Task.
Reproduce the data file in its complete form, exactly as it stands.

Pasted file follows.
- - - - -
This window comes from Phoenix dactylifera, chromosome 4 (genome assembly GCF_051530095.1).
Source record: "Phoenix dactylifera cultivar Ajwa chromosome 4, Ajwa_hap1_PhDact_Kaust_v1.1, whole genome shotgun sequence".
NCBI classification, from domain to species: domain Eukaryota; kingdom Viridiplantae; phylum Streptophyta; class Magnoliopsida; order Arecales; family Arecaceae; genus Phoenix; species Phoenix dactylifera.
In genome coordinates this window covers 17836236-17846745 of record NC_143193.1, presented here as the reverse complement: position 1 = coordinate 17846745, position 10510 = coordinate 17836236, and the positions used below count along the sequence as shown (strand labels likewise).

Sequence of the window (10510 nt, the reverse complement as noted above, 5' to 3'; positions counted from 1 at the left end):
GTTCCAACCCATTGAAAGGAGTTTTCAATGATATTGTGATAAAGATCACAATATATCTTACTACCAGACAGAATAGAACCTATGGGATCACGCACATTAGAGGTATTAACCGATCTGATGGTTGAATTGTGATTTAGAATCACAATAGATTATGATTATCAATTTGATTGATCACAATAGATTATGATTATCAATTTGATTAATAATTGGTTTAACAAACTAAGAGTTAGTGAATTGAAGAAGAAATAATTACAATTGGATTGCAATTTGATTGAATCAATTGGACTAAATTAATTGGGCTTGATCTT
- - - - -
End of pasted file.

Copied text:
This window comes from Phoenix dactylifera, chromosome 4 (genome assembly GCF_051530095.1).
Source record: "Phoenix dactylifera cultivar Ajwa chromosome 4, Ajwa_hap1_PhDact_Kaust_v1.1, whole genome shotgun sequence".
NCBI classification, from domain to species: domain Eukaryota; kingdom Viridiplantae; phylum Streptophyta; class Magnoliopsida; order Arecales; family Arecaceae; genus Phoenix; species Phoenix dactylifera.
In genome coordinates this window covers 17836236-17846745 of record NC_143193.1, presented here as the reverse complement: position 1 = coordinate 17846745, position 10510 = coordinate 17836236, and the positions used below count along the sequence as shown (strand labels likewise).

Sequence of the window (10510 nt, the reverse complement as noted above, 5' to 3'; positions counted from 1 at the left end):
GTTCCAACCCATTGAAAGGAGTTTTCAATGATATTGTGATAAAGATCACAATATATCTTACTACCAGACAGAATAGAACCTATGGGATCACGCACATTAGAGGTATTAACCGATCTGATGGTTGAATTGTGATTTAGAATCACAATAGATTATGATTATCAATTTGATTGATCACAATAGATTATGATTATCAATTTGATTAATAATTGGTTTAACAAACTAAGAGTTAGTGAATTGAAGAAGAAATAATTACAATTGGATTGCAATTTGATTGAATCAATTGGACTAAATTAATTGGGCTTGATCTT